See the details for the competition and we look forward to announcing the winner in July.

Venture Capitalist take a look at the challenges investing in African tech

VC4Africa was pleased to host the panel, ‘Strengthening the VC pipeline’  at the 9th Annual Conference for the African Venture Capital Association meeting hosted in Accra. 

I was joined by Yemi Lalude, Managing Partner of Adlevo, Tayo Oviosu, Founder and CEO of Paga, Karima Ola, CIO of the African Development Corporation, Mathew Boadu Adjei, CEO of Oasis Capital and Arjuna Costa, Director of Investments at Omidyar Network. The time we had was limited for getting into all of the issues we wanted to cover, actually there is more than enough content for a stand alone conference on the subject, but here are some of the points I felt were raised during our different conversations.

–       Within the emerging African focused VC space there is a inherent leaning to scalable concepts and a natural orientation toward financial services. As penetration rates increases across African countries, banking services are the first step to unlocking e-commerce activity that will drive the ecosystems development.

–       Challenges with market size remain a key constraint. Ghana at 8.4% Internet penetration is looking at somewhere around 1.2 million users compared to the 4.3 million found in Nigeria. The numbers are far less in countries like Tanzania, Ethiopia or Uganda. Innovation can come from anywhere, initially incubated and tested in Accra, Kampala or Dar, but how can a venture then find its way into bigger markets next door?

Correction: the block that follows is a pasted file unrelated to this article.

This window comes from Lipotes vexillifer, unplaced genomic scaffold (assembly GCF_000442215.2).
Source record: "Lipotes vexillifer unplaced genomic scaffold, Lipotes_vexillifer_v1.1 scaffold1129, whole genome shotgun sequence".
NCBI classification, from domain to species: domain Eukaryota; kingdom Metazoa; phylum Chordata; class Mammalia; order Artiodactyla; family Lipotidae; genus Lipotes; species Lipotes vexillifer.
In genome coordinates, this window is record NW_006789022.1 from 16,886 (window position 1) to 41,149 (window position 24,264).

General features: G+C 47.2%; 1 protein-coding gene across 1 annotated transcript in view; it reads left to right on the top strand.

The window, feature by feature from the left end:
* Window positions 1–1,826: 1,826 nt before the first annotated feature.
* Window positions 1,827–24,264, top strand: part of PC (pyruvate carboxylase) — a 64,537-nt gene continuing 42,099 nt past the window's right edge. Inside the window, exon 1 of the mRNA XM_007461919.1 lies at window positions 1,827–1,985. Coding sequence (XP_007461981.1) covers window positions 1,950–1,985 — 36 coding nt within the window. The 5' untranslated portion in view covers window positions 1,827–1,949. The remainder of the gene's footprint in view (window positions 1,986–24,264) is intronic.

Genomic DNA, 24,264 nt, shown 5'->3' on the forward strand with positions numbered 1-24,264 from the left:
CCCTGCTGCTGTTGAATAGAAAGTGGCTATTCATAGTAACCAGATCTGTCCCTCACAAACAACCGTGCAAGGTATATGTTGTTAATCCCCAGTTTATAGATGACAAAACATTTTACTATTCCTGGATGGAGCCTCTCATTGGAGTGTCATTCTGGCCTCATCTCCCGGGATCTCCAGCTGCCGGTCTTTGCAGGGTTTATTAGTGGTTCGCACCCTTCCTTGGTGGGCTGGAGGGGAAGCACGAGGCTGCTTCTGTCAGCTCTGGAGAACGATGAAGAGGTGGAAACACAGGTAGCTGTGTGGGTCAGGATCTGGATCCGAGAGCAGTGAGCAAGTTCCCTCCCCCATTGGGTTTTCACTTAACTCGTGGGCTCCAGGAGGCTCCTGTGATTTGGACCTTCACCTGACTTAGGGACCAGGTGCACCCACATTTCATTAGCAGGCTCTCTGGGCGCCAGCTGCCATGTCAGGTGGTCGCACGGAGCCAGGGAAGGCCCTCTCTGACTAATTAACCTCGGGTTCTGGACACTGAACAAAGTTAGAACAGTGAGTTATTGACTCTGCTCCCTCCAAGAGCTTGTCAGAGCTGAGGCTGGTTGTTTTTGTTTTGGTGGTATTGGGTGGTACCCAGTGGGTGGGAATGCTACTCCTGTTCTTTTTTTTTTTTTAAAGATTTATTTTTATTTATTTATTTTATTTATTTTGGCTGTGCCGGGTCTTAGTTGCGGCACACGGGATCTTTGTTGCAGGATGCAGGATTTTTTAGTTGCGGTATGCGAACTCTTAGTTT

–       Operating in a country like Zambia can be extremely expensive. Sales operations might be in Lusaka, but don’t be afraid to put the back office in CapeTown. Where Nigeria is where a company might want to expand its network of merchants, the programmers and technical staff might be based in Accra.  Staff are easier to find, higher quality and therefore cheaper. And it can be as simple as the company needing better power supply and reliable infrastructure.

–       There is a need for more qualified entrepreneurs. For the organizations that can, investing into the support ecosystem remains important. Platforms like incubators are critical to developing new networks of entrepreneurs. That said, do the existing platforms successfully produce new ventures and how do we make sure entrepreneurs graduate and get into the market successfully? A stronger link to business development is needed and is a point being addressed by incubators like ActivSpaces in Buea, the Nailab in Nairobi and MEST in Accra.

–       There is a growing amount of capital looking to engage ventures at an early stage. It might not be enough, as many entrepreneurs are quick to make clear, but certainly the environment is improving. Two panelists had angels. One happened to be from the US and one happened to be Dutch.  Both offering a million USD plus. But we also met local Ghanaian angels investing in early stage ventures here in Accra and we see a growing number of ventures finding early stage support this way. No surprise we see the rise of local angel networks like the Ghana Angel Investor Network (GAIN). A challenge for many entrepreneurs is in developing these contacts and here more could be done to matchmake on a local level. At VC4A we do this via meetups brining the member base together in an informal way that sees lots of business cards exchanging hands.

–       Government does have a role to play. Legislation that helps to protect IP is critical. But also efforts like the Ghana Venture Capital Trust Fund. A facility that has helped Ghana based investors top up their funds. More success stories would give governments the opportunity to bolster these programs and expand them. In Kenya the government has gone so far as to promote the development of Konza, an entire tech city.